(Editor’s note: This letter is in response to “Denenberg Asks AG to Investigate Privatization of Sewage Plants,” that appeared in the Thursday, Jan. 14, edition of The Roslyn News. This is the second of two letters from Claudia Borecky. The first letter appeared in last week’s edition.)
County Executive Mangano is proposing to sell or lease three of the County’s sewage treatment plants (STP), Cedar Creek, Bay Park and Glen Cove, to fill the county’s budget gap. He stated in a Long Island Press article, “In this case, we have the ability to protect the taxpayer, increase efficiencies and protect the environment.”
In last week’s letter, I discussed how Nassau County will lose its ability to protect the taxpayer and sale of our STPs will mean a huge increase in our sewage tax bill. Research has also shown that the quality of service often declines when operated by a private system. Although faith in the private sector to outperform government agencies is ingrained in the American psyche, facts disproving that belief are steadily mounting. Private companies seek to maximize profits, often by cutting corners to reduce costs. This can greatly impair service quality and maintenance. Over 60 percent of governments that brought functions back in-house reported this as their primary motivation.
(Editor’s note: This letter is in response to “Denenberg Asks AG to Investigate Privatization of Sewage Plants,” that appears in this edition of the Farmingdale Observer. This is one of two letters from Claudia Borecky. Her letter next week will address how she thinks privatizing will affect the efficiency of the sewage treatment plants and the affect on the environment.)
County Executive Mangano is proposing to sell or lease three of the County’s sewage treatment plants (STP), Cedar Creek, Bay Park and Glen Cove, to fill the county’s budget gap. A Request for Proposals (RFP) was issued on Feb. 16, 2010 seeking Public/Private Partnerships (P3) to help fix the County’s fiscal woes. Morgan Stanley won that bid and was paid $24,750 (a bid under $25,000 does not require NIFA approval) to help prepare Requests for Qualifications (RFQ), to seek qualified bidders to purchase or lease our STPs. Three viable entities were found:
The father of America’s interstate highway system, President Dwight Eisenhower, once wrote that its “impact on the American economy the jobs it would produce in manufacturing and construction…was beyond calculation.”
Decades later, those same words hold true as New York faces its own infrastructure and economic crisis. Investing in transportation projects can, and must be a part of the solution to both problems.
But while Eisenhower’s challenge was building a system to bring communities closer together; ours is fixing a system so they don’t drift apart.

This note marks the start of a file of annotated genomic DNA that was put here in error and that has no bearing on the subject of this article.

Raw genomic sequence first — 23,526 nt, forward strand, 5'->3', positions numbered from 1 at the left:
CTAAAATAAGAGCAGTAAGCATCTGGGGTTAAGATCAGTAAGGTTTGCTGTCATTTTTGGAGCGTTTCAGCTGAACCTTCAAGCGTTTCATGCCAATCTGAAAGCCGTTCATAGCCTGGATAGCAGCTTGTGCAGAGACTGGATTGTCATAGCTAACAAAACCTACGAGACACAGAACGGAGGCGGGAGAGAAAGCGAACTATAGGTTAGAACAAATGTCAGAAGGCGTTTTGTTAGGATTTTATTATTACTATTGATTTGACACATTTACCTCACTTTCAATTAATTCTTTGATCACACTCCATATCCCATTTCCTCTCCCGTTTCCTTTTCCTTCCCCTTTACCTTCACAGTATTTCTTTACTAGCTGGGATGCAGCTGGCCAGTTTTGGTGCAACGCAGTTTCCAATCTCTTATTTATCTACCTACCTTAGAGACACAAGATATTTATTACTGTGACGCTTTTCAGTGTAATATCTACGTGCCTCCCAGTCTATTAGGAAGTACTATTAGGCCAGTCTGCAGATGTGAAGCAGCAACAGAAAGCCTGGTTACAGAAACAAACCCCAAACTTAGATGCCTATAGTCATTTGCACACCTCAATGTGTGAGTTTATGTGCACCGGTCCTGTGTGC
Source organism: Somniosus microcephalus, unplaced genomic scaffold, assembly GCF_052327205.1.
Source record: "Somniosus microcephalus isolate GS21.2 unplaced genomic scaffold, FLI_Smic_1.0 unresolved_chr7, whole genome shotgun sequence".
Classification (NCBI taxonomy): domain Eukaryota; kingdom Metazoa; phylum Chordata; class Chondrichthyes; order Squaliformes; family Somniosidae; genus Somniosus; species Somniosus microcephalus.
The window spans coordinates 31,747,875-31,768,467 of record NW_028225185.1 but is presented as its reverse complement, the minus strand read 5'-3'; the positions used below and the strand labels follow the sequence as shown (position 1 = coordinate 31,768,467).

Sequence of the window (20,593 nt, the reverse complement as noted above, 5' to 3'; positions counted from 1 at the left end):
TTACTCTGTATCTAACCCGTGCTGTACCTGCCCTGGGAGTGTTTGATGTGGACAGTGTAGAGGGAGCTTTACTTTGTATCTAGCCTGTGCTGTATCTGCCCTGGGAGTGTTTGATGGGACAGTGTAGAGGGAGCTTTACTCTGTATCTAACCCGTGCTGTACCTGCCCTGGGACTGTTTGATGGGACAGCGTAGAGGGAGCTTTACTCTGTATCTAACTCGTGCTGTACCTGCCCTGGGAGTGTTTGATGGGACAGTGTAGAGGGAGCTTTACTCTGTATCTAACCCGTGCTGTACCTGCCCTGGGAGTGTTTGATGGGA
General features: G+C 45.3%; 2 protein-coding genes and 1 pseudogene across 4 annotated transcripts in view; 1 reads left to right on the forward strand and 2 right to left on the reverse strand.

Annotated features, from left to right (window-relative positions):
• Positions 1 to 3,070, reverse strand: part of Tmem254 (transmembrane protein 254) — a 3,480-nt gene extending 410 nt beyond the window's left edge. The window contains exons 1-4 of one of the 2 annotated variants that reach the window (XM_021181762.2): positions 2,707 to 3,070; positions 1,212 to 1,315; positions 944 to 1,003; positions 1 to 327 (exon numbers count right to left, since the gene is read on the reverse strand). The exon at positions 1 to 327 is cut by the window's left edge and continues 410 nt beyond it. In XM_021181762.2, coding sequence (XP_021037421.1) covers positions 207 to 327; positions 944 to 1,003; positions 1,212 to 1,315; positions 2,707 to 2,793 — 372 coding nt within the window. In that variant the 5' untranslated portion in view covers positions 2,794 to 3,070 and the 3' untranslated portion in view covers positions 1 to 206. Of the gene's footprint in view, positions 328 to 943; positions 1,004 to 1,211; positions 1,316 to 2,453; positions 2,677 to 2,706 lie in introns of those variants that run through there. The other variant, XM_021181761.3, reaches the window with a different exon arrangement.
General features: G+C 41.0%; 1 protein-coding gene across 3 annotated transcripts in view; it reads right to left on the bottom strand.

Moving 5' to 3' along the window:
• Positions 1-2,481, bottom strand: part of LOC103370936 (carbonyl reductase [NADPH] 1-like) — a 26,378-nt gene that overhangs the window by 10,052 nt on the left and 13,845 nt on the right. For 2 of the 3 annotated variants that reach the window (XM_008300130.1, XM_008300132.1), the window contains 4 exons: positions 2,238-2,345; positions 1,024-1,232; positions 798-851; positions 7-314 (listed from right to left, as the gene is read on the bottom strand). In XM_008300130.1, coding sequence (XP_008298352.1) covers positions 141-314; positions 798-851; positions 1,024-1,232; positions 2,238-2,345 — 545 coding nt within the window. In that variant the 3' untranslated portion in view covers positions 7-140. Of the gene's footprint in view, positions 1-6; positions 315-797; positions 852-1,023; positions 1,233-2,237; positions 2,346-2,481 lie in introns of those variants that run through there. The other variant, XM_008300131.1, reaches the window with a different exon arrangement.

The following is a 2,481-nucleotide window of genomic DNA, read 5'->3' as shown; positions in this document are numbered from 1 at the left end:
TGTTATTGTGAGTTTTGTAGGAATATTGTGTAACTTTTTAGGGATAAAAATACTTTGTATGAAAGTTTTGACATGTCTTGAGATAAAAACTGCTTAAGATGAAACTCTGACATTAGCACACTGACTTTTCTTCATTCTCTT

As a resident of Farmingdale village, who happens to live near the old Chase bank on Conklin, I had been extremely concerned about a proposed village zoning change. This change would allow for restaurants in all areas currently zoned office/residential.
Why was I concerned? Not because I don’t want change, nor do I believe in NIMBY (not in my back yard), or do I necessarily believe drunks will terrorize children in the neighborhood. But it would clearly change the Village feel we work so hard to maintain. We plant trees and flowers, hang holiday decorations, even tried to beautify Main Street with brick and lampposts.
Have you had the pleasure recently of trying to apply for a job? Gone are the days of speaking to a real person and meeting face to face to interview. Today almost all applications are processed through websites.
Yesterday, I was following up on a job posting I found with a local bank here in Farmingdale. I visited the branch to ask about the position. I was told that the position was in that branch but couldn’t be told any more information than that. I was directed to their website to fill out all my information there. This process, which I experienced at other times demands the following: creating an ID and password, your name, address, date of birth and Social Security Number, and an evaluation test (takes more than one hour to complete).
Dear Village Residents,
After much thought and consideration I have decided not to seek re-election in March. It has been truly an honor and a privilege to serve the community I love. Between the toll on quality family time and the economic tsunami my business has been slammed with, the tough, but right, decision was obvious.